Mixed reality technology can blend the physical and digital worlds, allowing patients to interact with holographic objects in their real-world surroundings. The doctor can also personalize patients’ treatment plans and adjust the difficulty and variety of games. Patients can see their progress in real-time, which can be encouraging and rewarding.9
Artificial intelligence (AI) can reduce time spent performing routine tasks in optometry practices, which translates to more time spent with patients.10 One AI-powered platform can perform automated medical transcription. After recording conversations between the optometrist and patient during a clinical encounter, the technology automatically transcribes relevant information into the patient’s electronic health record, which the doctor can later edit. Other AI applications may include testing analysis, appointment scheduling, writing summary reports to primary care providers, and automated billing and coding.
Bringing the Technologies Together to Enhance Patient Experience
Advancements in eye care technology, which include integrating the latest diagnostic and treatment equipment, using automated texting for appointments and doctor communication, and implementing virtual reality and AI, have all collectively transformed the patient eye exam experience. These technologies have improved accuracy, efficiency, and overall patient satisfaction. By embracing these innovations, eye care professionals can create comprehensive and personalized solutions to meet the visual needs and expectations of their patients. As technology continues to evolve, new advancements will further enhance the patient experience, promote better eye health outcomes, boost practice efficiency, and improve the overall quality of eye care services.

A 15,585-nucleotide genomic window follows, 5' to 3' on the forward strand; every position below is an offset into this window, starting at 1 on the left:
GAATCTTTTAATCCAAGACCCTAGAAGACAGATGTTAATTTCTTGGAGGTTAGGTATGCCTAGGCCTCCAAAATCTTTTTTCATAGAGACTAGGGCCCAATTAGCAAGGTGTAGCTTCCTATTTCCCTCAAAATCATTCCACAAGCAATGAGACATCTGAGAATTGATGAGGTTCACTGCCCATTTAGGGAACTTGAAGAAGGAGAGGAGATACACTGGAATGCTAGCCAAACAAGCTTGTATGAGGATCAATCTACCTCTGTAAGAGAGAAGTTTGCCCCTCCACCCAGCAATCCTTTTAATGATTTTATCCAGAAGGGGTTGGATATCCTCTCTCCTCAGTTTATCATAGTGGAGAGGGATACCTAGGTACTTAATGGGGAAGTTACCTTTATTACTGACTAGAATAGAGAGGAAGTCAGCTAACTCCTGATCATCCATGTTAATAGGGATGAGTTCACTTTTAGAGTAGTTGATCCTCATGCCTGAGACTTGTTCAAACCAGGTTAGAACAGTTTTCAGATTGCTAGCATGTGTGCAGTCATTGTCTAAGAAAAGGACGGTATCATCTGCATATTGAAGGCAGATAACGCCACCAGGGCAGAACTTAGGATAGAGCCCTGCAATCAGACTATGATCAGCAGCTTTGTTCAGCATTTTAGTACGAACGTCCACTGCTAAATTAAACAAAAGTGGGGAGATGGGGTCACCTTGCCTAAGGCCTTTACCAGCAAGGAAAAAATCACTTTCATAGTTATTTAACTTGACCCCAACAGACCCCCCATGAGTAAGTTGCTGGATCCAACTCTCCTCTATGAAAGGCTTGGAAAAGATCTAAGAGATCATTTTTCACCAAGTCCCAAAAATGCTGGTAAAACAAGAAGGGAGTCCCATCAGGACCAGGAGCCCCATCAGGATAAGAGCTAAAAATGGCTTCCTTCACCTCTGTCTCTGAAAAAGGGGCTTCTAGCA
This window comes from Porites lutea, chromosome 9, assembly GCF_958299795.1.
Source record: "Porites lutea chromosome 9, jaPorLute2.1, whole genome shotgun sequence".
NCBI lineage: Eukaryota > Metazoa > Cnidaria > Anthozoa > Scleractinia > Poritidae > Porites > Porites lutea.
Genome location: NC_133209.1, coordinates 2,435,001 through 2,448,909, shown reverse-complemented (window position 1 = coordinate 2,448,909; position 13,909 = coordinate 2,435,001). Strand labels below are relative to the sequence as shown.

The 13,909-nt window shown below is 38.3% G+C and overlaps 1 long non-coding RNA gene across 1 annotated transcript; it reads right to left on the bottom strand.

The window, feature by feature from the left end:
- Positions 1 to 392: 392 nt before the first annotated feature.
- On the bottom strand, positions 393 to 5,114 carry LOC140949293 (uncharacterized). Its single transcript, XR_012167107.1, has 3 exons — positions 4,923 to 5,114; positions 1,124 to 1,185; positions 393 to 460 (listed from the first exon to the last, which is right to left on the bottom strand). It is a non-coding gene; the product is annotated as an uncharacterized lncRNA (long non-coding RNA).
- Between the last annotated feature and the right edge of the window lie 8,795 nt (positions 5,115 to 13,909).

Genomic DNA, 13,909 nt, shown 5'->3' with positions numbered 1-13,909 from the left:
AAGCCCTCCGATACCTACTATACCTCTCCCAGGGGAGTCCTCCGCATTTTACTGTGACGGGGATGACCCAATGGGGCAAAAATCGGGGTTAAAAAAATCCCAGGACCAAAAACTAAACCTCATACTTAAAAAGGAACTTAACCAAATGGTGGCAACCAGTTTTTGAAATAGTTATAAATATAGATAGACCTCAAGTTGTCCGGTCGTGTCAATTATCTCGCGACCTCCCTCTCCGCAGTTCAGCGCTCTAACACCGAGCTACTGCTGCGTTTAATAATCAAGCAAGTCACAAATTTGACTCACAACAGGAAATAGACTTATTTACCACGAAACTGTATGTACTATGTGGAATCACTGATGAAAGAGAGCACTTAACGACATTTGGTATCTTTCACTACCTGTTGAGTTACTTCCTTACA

- Stuermer L, Martin L. Characterization of technologies in digital health applied in vision care. J Optom. 2022;15(Suppl 1):S70–S81. doi:10.1016/j.optom.2022.09.005
- Miller L, Derbyshire L. Clarity and precision: a new generation of imaging. Optometry Today. Published January 15, 2022. Accessed July 25, 2023. https://www.aop.org.uk/ot/industry/equipment-and-suppliers/2022/01/15/clarity-and-precision-a-new-generation-of-imaging
- Malamas N, Papangelou K, Symeonidis AL. Upon improving the performance of localized healthcare virtual assistants. Healthcare (Basel). 2022;10(1):99. doi:10.3390/healthcare10010099
- Robotham D, Satkunanathan S, Reynolds J, Stahl D, Wykes T. Using digital notifications to improve attendance in clinic: systematic review and meta-analysis. BMJ Open. 2016;6(10):e012116. doi:10.1136/bmjopen-2016-012116
- Llorens-Quintana C, Rico-del-Viejo L, Syga P, Madrid-Costa D, Iskander DR. A novel automated approach for infrared-based assessment of meibomian gland morphology. Transl Vis Sci Technol. 2019;8(4):17. doi:10.1167/tvst.8.4.17
- Iqbal F, Khan HA. Comparative analysis of axial length measurement using partial coherence interferometry and clinical ultrasound. Adv Ophthalmol Vis Syst. 2019;9(1):11-13. doi:10.15406/aovs.2019.09.00334
- Fan R, Chan TC, Prakash G, Jhanji V. Applications of corneal topography and tomography: a review. Clin Exp Ophthalmol. 2018;46(2):133-146. doi:10.1111/ceo.13136
- Massie J, Block SS, Morjaria P. The role of optometry in the delivery of eye care via telehealth: a systematic literature review. Telemed J E Health. 2022;28(12):1753-1763. doi:10.1089/tmj.2021.0537
- The VTS 4–HoloLens computer orthoptics holographic vergence exercise system. Accessed July 25, 2023. https://htsvision.com/vts4-hololens/
- Scanzera AC, Shorter E, Kinnaird C, et al. Optometrist’s perspectives of artificial intelligence in eye care. J Optom. 2022;15(Suppl 1):S91–S97. doi:10.1016/j.optom.2022.06.006